Last summer, right after I discovered the wonders of streaming television, I started watching really old Steelers games on YouTube.
You know how they always say life was so much better back in the “old days,” a simpler time when stuff—for example, football--was superior to how things are now? No offense to the “old days,” but football games from the 1970s just seemed so much more intriguing and mythical when I grew up watching edited highlights of them courtesy of NFL Films, a stark contrast to the taped broadcasts used by networks (in fairness, I believe it’s impossible to actually broadcast anything on film live—although, I ain’t no CMU major). Anyway, with the help of slow-motion effects, the famous NFL Films music as a backdrop and the late, great John Facenda using his gifted pipes to narrate the action (let’s not forget the late, great Harry Kalas, who did his share of NFL Films narrating during the league’s golden era), there was just something glorious about watching football that way. Watching a “live” network broadcast from those days, on the other hand? Yuck—or kind of like how one would react if they went back in time and had dinner with George Washington (“He’s much smaller than I pictured, and what’s with those teeth?”).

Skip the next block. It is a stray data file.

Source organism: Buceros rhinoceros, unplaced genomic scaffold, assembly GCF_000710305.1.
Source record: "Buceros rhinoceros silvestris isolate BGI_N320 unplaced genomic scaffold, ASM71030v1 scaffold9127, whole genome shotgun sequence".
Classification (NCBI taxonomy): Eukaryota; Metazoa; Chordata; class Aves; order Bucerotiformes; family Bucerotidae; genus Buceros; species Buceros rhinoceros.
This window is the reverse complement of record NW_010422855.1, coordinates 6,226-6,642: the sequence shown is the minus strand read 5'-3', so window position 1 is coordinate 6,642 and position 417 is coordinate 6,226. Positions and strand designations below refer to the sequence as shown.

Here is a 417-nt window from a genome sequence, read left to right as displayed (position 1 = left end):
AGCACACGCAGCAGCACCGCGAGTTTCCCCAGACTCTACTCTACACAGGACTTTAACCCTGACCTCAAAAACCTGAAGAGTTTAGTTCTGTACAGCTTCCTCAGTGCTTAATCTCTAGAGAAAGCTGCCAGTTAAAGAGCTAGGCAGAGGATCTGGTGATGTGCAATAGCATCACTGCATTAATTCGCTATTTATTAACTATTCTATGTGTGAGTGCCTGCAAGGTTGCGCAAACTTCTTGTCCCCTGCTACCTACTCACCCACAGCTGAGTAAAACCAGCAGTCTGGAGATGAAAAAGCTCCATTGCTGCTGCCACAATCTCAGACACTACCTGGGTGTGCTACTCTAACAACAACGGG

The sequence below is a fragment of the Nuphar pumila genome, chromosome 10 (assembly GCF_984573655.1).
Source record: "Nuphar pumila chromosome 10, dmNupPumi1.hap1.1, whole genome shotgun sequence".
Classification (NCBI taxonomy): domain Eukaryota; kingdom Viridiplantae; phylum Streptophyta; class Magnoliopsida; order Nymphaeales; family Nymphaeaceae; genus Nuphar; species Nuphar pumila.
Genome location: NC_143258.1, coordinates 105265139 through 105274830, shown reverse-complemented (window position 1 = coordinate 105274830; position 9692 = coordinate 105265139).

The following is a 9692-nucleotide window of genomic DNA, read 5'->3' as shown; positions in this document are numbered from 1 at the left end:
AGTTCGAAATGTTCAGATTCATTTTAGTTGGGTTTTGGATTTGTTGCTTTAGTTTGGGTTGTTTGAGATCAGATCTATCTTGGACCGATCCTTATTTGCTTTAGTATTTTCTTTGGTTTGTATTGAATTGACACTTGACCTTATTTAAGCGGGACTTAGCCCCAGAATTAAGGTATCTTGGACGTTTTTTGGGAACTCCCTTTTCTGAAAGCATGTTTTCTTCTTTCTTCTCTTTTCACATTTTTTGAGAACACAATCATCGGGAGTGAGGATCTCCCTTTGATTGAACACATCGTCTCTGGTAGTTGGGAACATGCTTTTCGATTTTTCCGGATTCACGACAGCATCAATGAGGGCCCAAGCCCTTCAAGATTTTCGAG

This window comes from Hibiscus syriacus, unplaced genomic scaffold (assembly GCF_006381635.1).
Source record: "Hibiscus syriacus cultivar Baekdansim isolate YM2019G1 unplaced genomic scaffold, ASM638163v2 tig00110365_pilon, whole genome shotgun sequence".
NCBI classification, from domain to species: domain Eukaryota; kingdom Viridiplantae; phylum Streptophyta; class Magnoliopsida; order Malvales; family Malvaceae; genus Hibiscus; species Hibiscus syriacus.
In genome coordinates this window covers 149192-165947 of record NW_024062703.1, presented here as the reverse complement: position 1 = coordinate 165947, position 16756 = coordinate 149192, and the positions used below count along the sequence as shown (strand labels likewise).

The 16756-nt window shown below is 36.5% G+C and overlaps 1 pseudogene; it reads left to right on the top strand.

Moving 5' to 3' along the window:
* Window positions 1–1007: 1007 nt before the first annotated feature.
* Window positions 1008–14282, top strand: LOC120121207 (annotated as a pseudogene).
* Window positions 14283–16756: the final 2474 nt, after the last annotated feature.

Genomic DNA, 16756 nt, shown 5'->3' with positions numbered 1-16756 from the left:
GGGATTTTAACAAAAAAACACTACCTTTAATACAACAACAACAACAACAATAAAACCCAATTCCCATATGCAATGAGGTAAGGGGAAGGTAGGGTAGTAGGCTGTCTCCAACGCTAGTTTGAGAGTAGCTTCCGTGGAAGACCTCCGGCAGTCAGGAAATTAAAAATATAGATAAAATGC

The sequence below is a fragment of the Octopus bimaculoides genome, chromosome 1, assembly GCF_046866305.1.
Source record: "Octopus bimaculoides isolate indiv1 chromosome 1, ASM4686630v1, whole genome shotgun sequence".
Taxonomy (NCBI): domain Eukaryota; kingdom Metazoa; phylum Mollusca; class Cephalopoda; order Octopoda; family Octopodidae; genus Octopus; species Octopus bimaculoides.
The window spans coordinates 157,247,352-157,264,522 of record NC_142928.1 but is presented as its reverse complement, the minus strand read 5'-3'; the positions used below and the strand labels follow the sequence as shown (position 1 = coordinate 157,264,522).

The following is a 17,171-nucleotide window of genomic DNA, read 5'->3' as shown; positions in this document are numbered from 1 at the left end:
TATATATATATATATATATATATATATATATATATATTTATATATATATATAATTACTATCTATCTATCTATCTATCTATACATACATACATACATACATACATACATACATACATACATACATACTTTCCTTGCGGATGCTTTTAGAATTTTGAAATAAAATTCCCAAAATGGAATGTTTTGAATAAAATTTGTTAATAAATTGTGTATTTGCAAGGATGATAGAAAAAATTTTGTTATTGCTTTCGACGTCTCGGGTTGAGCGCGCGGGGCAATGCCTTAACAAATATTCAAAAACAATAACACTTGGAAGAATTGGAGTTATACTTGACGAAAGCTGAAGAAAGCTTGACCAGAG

But I digress.
This really isn’t about NFL Films, and how it did more than anything else to help shape my love for the game of professional football (some kids had fathers that inspired their love, I had NFL Films). This article is more about those ordinary times, and how things really just happened without most people going absolutely nuts.
What am I talking about, in particular?
I’m talking about some truncated highlights I found of a midseason Monday Night Football game between the Steelers and Raiders that took place at old Three Rivers Stadium way back in 1980.
I wanted to write about this last summer before training camp kicked off and everyone focused their attention on the Le’Veon Bell holdout and how everything he did that wasn’t football-related (rapping and water-skiing were great examples) was totally distasteful and an affront to the Steelers organization, his teammates, the players that came before him, the fans that bought tickets and the fans that didn't buy tickets but who followed things from afar (like on TV).
I never got around to it, and millions of articles later, I forgot about it.
But here we are, today. It’s one year later, and the NFL—even in-spite of its ongoing crusade to make sure fans can’t financially benefit from decades-old football games, complete with horrible graphics and bad camera angles—hasn’t taken those aforementioned truncated highlights down.
So what caught my eye? Was it the Steelers once-dominant defense getting owned by Jim Plunkett and an Oakland team that, by season’s end, would become the first wildcard entrant to win the Super Bowl? Was it the multiple injuries that Terry Bradshaw suffered in the game? Was it the obvious deterioration of the Steelers 1970s dynasty in-front of a national audience?